Tuesday, October 21, 2014

Writing modules for EASE

While EASE is shipped with some basic functionality already implemented, the real benefit comes when we provide our own script modules. Today we will see how such modules are provided.

Source code for this tutorial is available on googlecode as a single zip archive, as a Team Project Set or you can checkout the SVN projects directly.

Step 1: Get EASE

To write modules you either need to install EASE into your running IDE, provide a target platform containing EASE, or import the source (core repository is sufficient) directly. At the end of this tutorial we will create help pages automatically. If you want to use that feature directly go for the source code option.

If not sure which option to choose simply install EASE from the update site.

Step 2: A simple module

Modules are simple classes, that are registered using the org.eclipse.ease.modules extension point. Start with creating a new Plug-in Project and create the extension point. Create a new module extension with id, name and a class. visible sets the default module visibility, but can be changed by the user in the preferences anytime.

If you start providing more and more modules it is a good idea to cluster them by using categories. This results in a cleaner UI integration using trees instead of a flat list of modules. Categories are defined under the same extension point and are straight forward, so I will not explain in detail.

The implementation starts with a POJO class:

package com.codeandme.ease.modules;

import org.eclipse.ease.modules.WrapToScript;

 * Provides basic mathematics operations.
public class SimpleMathModule {

  * Provide sum of 2 variables.
  * @param a
  *            summand 1
  * @param b
  *            summand 2
  * @return sum
 public double sum(double a, double b) {
  return a + b;

  * Subtract b from a.
 public double sub(double a, double b) {
  return a - b;

  * Multiply 2 values.
 public double mul(double a, double b) {
  return a * b;

  * Divide a by b.
 public double div(double a, double b) {
  return a / b;

 public void doNothing() {
  // not exposed as it lacks the @WrapToScript annotation

The only addition to a plain class is the @WrapToScript annotation, which indicates methods to be exposed to scripting. In case a class does not contain any @WrapToScript annotation, all public methods will get exposed.
As modules are created dynamically, make sure that the default constructor exists and is visible!

Step 3: A more complex module

Our 2nd module will be a bit more complex as we introduce a dependency to the SimpleMathModule. Define the module the same way we did before, but add a dependency to com.codeandme.ease.modules.module.simpleMath.

The implementation now derives from AbstractScriptModule which allows us to retrieve the used script engine and the basic environment module, which keeps track of loaded modules. If you cannot extend your class you may also implement IScriptModule and populate the initialize() method on your own.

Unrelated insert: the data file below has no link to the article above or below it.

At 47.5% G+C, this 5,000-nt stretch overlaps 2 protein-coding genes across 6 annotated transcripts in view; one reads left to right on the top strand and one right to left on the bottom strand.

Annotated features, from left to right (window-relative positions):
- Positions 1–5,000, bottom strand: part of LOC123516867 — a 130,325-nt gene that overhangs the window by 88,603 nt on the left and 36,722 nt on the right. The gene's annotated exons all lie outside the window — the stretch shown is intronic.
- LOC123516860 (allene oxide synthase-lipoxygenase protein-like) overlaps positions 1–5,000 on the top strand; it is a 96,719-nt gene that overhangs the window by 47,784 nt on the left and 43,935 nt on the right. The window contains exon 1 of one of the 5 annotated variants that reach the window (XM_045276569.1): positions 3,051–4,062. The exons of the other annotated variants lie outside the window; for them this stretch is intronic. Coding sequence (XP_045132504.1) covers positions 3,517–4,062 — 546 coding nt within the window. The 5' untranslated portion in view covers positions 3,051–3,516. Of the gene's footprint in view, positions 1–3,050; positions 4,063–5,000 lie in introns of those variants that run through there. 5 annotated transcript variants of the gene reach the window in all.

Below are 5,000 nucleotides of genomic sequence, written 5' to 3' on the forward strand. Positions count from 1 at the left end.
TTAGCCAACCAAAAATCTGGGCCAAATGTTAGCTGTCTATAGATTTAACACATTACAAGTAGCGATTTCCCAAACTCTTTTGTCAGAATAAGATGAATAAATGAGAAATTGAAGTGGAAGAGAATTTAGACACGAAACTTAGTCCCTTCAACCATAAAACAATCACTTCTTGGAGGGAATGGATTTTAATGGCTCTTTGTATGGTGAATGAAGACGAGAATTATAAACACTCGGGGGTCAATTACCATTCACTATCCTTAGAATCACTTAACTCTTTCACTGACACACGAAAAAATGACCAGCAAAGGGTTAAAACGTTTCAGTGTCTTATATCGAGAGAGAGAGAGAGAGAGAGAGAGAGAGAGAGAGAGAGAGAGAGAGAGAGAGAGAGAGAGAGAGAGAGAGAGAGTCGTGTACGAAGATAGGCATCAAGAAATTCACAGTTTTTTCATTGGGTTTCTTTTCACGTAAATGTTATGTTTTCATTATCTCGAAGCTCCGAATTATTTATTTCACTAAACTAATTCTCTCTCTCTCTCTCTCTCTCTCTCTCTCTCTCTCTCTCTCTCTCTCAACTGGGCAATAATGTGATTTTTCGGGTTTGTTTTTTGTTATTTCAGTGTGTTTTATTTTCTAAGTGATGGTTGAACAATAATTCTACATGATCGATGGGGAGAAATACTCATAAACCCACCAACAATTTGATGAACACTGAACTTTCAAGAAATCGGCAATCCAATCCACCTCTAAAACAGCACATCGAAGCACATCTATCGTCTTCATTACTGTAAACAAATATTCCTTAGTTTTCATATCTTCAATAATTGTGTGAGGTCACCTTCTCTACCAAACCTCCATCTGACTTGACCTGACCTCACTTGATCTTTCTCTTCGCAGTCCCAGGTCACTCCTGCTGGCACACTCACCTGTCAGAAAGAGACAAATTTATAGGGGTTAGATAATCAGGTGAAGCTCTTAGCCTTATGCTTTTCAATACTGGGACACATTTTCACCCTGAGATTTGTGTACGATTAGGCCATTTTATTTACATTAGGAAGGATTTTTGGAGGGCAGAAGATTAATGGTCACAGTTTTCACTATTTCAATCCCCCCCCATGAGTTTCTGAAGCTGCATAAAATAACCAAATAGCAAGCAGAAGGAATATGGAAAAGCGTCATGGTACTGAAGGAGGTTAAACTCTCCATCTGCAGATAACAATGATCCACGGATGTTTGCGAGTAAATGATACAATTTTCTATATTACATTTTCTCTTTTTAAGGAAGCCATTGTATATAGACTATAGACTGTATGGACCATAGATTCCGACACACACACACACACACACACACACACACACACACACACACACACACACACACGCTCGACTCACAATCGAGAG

package com.codeandme.ease.modules;

import org.eclipse.ease.modules.AbstractScriptModule;
import org.eclipse.ease.modules.WrapToScript;

 * High sophisticated mathematics operations.
public class ComplexMathModule extends AbstractScriptModule {

 /** PI constant. */
 public static final double PI = 3.1415926;

  * Get radus from circle area.
  * @param area
  *            circle area
  * @return radius
 public double getRadius(double area) {
  double rSquare = getEnvironment().getModule(SimpleMathModule.class).div(area, PI);
  return Math.sqrt(rSquare);

By querying the environment we can retrieve other module instances dynamically and make use of their functionality.

We also expose a constant PI here. Just remember that only constant fields can be wrapped.

Optional: Create documentation

Users typically will request for module documentation. EASE allows to create eclipse help pages automatically by using a special JavaDoc doclet. The doclet is available in source and binary from the EASE core repository. To use it you need to download at least the bin folder content (along with the directory structure).

Now open menu Project / Generate JavaDoc...  , provide the location of the javadoc binary, select your modules project and point to the custom doclet location.

On the 2nd page add a parameter that points to the Plug-in Project root folder:

-root /your/workspace/location/com.codeandme.ease.modules

Hit Finish to build the documentation. The doclet will alter your plugin.xml, MANIFEST.MF and adds a new help folder to your project.

The help pages are located under Scripting Guide/Loadable modules reference/<Category>/<ModuleName>.

If you are interested in building documentation automatically using maven, please ask on the ease-dev mailing list for details.


  1. Hi, I'm trying to implement a module, but I can't see the extension point org.eclipse.ease.modules. I'm using Eclipse Luna, could that be causing it?

    1. you need to add org.eclipse.ease to your plugin dependencies.

  2. Hi, I subscribed to the ease-dev mailing list but was (still) not able to send a message to that list (email was rejected). I am wondering how to use the Doclet in a Maven/Tycho build.
    I tried:






    but that did not work out....

    1. Ups, xml was eaten up:


    2. did you see the mailing list discussion on this topic?

      If you cannot sign up to the mailing list please open a bug on eclipse for 'eclipse foundation'/community.